The selling books process drives me a bit crazy.  My parents taught me to think of salesmen as one step above drug dealer and one below a pub owner.  My husband, the born salesman who won them over, says you find your audience and then your product.  How do I do that as an author?  How do I know my audience and how do I then give them what they want?  I wrote my books before I ever thought to sell them, let alone, knew my audience.  Who are these illusive people?

After extensive study, I have decided my audience consists of teenage girls who are shy and bookworms.  They are also the grown women who used to be those teenagers like me.  My audience might also include people of all genders who want to escape the tedium of life and how grim it has become.  They are vacationers who want to sit on the empty beach, and not in a crowd of splashing sunbathers.  They are people who secretly want to dress up at a Comic-Con, but probably don’t have the bravery to actually do so.  They are library denizens, bookstore divas and café patrons. They lurk on the internet for the latest and greatest.  I cannot see them as phone-only aficionados who get their news from Twitter.  They might enjoy reading on a Kindle, but not exclusively.  They are a variety of people that have two things in common.

They like fantasy books and they don’t know my books exist.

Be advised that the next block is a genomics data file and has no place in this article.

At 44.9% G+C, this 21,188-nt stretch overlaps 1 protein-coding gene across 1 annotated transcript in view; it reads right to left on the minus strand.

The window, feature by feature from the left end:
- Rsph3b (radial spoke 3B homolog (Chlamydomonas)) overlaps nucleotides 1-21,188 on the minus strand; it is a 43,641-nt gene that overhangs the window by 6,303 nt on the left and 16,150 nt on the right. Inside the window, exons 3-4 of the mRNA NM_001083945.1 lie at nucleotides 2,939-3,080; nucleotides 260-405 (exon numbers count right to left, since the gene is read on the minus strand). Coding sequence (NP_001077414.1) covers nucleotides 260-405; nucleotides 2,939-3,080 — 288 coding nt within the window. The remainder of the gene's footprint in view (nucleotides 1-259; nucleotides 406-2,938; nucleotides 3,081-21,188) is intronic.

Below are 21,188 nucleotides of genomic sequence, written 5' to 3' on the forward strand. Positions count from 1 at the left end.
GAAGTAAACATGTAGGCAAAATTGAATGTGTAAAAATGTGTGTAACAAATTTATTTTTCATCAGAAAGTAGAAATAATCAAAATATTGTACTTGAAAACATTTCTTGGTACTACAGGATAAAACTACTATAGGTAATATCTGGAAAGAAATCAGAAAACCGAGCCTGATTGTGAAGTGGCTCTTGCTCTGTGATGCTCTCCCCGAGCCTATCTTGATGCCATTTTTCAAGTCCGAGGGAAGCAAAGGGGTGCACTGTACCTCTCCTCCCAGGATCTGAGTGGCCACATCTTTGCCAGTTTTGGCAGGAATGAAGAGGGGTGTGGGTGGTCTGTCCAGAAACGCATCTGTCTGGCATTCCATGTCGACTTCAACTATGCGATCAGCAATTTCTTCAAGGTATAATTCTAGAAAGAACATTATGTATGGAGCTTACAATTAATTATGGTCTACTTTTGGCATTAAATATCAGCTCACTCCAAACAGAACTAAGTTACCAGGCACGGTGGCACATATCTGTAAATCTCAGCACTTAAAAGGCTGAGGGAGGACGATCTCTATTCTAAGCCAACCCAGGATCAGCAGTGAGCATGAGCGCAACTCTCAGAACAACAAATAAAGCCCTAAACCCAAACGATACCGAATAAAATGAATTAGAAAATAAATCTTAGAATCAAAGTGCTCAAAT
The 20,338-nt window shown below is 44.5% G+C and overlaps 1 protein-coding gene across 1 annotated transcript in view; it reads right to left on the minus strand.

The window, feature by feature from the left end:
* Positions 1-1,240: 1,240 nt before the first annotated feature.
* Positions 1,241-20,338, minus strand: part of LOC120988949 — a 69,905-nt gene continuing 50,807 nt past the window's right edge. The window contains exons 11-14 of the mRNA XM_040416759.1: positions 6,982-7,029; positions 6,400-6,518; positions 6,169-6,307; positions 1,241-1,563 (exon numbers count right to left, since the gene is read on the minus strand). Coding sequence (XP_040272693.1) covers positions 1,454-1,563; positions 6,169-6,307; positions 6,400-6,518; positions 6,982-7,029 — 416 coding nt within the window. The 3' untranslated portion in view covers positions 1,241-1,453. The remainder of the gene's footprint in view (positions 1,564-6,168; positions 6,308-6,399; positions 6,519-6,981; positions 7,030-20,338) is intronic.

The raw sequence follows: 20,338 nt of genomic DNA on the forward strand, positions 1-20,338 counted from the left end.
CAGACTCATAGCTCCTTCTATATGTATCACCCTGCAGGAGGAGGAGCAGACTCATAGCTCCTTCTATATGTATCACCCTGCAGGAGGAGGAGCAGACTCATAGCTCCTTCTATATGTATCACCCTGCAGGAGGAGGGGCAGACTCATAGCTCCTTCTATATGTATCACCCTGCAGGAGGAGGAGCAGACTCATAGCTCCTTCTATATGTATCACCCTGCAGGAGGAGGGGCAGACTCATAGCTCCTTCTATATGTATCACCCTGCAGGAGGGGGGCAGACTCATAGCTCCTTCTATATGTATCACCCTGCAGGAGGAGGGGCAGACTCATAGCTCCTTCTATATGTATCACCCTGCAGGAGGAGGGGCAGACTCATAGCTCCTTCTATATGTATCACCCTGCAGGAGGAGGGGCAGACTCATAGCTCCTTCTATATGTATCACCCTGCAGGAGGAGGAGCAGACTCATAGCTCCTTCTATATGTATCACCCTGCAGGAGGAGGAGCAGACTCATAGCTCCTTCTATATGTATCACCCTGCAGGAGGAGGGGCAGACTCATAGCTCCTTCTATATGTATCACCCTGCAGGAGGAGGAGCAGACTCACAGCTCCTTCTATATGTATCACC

How do I find them?  I have worked hard on a pitch and gone to every event I could.  Last year I went to the state fair and joined the group of older, self-published authors that go there.  Only one person sold well there.  He had been there every year for two decades selling his latest “Ghost Towns of Oregon” books.  He has been there so long and his books are so good, he has people who come to the fair just to see him and buy the next in the series.  It’s the only event he attends every year and he sells all the books he needs to without ever ‘selling’.

I was the only author standing up, making eye contact, and inviting people into the author’s booth to look at our wares.  Most of the others sat around chatting with each other, reading or doing Sudoku puzzles.  They weren’t connecting with their audience.  I sold out last year after four days of a 13 day event, and in the process, I think I stepped on some toes.

This year I was invited to return, but I also got an email that requested that I not be so aggressive in my salesmanship.  I ‘invaded’ their space and made them uncomfortable.  This year I hope they put me in a corner where my back is to those authors. 

I’m sorry, it doesn’t work that way.  I’d be bored to just sit there and wait to be noticed.  I will make eye-contact with the people just walking by.  I will tell my story to those that might be, in my judgement, fantasy readers.  I will give out my bookmarks to the cranky toddlers in strollers as their parents read the back of my books.  And hopefully I will sell out again and learn even more who are in my audience.  Maybe next year people will come to the fair, just to buy my next book.